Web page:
The Women in Comics session is started with a question: why is this happening? The session looking at the industry and whether it fails to recognise female creators spirals from the Angouleme International Comics Festival, who in their lifetime achievement shortlist for 2016 had no women.
There is a rise in the visibility of comics, from Edinburgh International Book Festival’s Stripped section, to the previous Comics Unmasked exhibit, and current Comix Creatrix, and these kind of discussions are now becoming louder. The panel is made up of Audrey Niffenegger (visual artist and author), Hannah Berry (graphic novelist and illustrator), Corinne Pearlman (Myriad Editions) and Sophie Castille (Mediatoon, in Paris) and chaired by Emma Hayley (SelfMadeHero). We begin with a simple one: have things changed?
“Women creators have always been there.”
When Sophie started, it was comics created and managed by, and made for mainly men. It has definitely changed. Even then, it was for kids, but now it’s for adults too, men and women. When she started, there was no female editors – there are four she knows now. She also did the math: of 1200 creators in the companies she’s worked with, 130 are female, but it was less than half that when she started.
Corinne comes at it from a different point of view, with a focus on the indie sector. In the 1980s there was the first big boom, and big publishers jumped in and got a little burned when they didn’t make the same impact. But “women creators have always been there”, and since the second boom there has remained a healthy indie graphic novel scene.
“I feel the indie sector is healthy,” she says, “but as you start to look up…” Without consciously trying, Myriad’s output has around a 50/50 creator gender split in releases.
For Hannah, having started in 2005, she doesn’t feel it’s changed, though she admits she operates in her own bubble in a sense. She was on a similar panel at Thought Bubble and compared it to teaching a grandma to suck eggs – people there know female creators exist in abundance, but at London Book Fair, events with a wider reach, it remains important to point it out. Marvel and DC are most prominent, but they’re not representative of the industry overall.
“Comics are genderless, it’s a medium.”
But is there a danger in having these panels that can skew opinion? There is a risk of setting ourselves as ‘other’, admits Hannah. “Comics are genderless, it’s a medium.” If you bang the drum too much you can go too far and lose touch with the point, but it should be highlighted with caution.
Audrey comes from another angle. She recalls an art event – there were two galleries that were only women’s work on show. It was a great night by all accounts. Two men were talking and said, “This is really great, but I wish there was something like this for men.” The event, she notes, had a great spirit and is the way to introduce those who don’t work so visibly to new people.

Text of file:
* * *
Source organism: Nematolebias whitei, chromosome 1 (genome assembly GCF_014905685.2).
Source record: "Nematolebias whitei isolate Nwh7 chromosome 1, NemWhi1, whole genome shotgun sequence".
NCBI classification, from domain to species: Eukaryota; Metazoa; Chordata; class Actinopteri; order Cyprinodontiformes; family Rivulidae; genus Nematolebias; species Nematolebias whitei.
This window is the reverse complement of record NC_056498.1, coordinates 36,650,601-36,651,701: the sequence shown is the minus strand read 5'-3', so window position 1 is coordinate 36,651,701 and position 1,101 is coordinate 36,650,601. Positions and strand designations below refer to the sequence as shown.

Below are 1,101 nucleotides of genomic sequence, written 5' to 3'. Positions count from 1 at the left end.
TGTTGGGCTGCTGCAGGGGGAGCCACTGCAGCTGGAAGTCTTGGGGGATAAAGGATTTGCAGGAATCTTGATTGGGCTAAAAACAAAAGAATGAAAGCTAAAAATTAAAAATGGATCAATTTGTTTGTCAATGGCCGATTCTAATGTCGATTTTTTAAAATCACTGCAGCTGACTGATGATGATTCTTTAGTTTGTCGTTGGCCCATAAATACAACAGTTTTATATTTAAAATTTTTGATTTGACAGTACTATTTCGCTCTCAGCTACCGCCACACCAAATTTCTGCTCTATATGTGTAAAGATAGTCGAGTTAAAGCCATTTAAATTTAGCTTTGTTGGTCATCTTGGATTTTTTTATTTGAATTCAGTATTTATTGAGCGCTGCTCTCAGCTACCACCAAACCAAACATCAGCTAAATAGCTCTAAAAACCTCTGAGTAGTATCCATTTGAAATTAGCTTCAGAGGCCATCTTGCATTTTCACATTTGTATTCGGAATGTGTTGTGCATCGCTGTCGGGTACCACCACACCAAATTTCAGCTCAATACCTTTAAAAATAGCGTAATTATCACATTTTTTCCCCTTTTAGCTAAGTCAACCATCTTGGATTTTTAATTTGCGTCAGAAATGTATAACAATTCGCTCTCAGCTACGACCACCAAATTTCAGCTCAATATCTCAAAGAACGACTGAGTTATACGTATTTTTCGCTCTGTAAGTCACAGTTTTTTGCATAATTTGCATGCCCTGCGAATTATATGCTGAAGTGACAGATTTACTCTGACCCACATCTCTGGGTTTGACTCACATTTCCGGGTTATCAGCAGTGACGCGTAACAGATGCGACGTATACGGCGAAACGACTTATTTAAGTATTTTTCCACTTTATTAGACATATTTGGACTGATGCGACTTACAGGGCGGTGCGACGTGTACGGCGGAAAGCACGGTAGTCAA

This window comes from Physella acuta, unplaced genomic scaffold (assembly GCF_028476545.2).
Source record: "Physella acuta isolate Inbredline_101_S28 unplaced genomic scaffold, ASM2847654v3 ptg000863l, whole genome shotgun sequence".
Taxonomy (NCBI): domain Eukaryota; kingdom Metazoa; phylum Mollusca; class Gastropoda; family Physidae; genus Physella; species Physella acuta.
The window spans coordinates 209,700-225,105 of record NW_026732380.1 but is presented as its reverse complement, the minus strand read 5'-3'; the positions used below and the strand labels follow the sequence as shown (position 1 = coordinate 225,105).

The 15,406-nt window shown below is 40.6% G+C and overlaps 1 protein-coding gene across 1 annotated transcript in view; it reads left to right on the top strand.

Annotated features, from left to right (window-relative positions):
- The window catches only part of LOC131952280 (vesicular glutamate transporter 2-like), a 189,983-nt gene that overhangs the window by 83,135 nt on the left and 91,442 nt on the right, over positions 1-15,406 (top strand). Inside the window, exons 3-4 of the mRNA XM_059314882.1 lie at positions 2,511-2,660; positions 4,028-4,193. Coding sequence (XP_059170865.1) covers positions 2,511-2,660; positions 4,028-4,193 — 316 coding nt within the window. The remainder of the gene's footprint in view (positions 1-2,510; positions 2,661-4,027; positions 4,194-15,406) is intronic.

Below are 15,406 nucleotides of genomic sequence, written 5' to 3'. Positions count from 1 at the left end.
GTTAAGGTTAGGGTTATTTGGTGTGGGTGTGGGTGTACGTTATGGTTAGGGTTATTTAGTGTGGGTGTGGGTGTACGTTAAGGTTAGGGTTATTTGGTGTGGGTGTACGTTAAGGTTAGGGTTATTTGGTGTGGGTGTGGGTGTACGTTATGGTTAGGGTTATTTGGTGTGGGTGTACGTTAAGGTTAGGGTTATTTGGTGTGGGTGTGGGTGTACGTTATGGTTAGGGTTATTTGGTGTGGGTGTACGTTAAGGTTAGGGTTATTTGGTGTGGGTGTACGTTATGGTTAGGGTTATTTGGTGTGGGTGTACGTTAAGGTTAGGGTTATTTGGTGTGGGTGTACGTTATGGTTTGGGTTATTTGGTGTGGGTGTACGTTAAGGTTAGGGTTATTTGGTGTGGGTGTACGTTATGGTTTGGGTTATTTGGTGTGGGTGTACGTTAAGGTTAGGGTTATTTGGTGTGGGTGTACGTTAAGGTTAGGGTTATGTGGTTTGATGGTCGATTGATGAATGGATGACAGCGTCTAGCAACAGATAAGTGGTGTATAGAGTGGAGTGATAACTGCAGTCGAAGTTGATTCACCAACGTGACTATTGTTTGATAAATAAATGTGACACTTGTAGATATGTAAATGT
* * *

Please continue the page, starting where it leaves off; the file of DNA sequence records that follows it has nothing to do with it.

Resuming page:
Comix Creatrix is currently showing in London. A question of positive discrimination being needed versus the world shifting organically is raised – which way is the comics world going? “If everyone makes a point of mentoring people, you spread the love,” says Audrey. She says that there needs to be a diversity in interns and those hired. Any time you spot a spark of excellence, help it. It doesn’t hurt to be conscious of it, but to introduce quotas takes away from true achievement.
For young people interested in the industry, it’s hugely important to see people like you doing it. It’s incredibly motivating, says Hannah. When she saw a name of a female creator, it ‘gave her permission’ in a way to create comics because she thought it was then possible for her.
Laydeez Do Comics comes up a few times as a great place to just get together and meet others who do similar, or not so similar work. To share an interest and work in a friendly environment.
Gender is but one issue, as it’s noted that the industry is still very white, and there are many issues that need addressing in that sense. But it’s all changing – even the readership. Comics used to be for men aged 15-75 generally, but that’s shifted and there’s more stories that appeal to broader ranges.
“There was so much permission in what they did.”
The style of comics has evolved over the years – is that down to a new surge of female creators? Well, Audrey suspects it’s less to do with gender as the explosion of punk in the 1970s. “There was so much permission in what they did.” Linda Barry for one would draw roughly, and it was so in your face that it made many realise that you could just do whatever the hell you wanted.
The conversation turns to character portrayal and some interesting looks at the eras and how creators have approached the same subject matter in the years. The dichotomy of nudity in comics is discussed; to some nations it’s shocking, to others it’s normal as thanks to piracy there’s no age limits on what people access content-wise. From self-publishing to the power to speak up, the industry is put under the spotlight through many fascinating turns. One conclusion drawn: people are now at a place to say that’s not appropriate and challenge things that are mishandled or plain wrong to do.
It seems that the natural place to end is with a recommendation. What titles would they recommend?
Pablo – Julie Birmant
Becoming Unbecoming – Una
Life? Or Theatre? – Charlotte Salomon
Death of the Artist – Karrie Fransman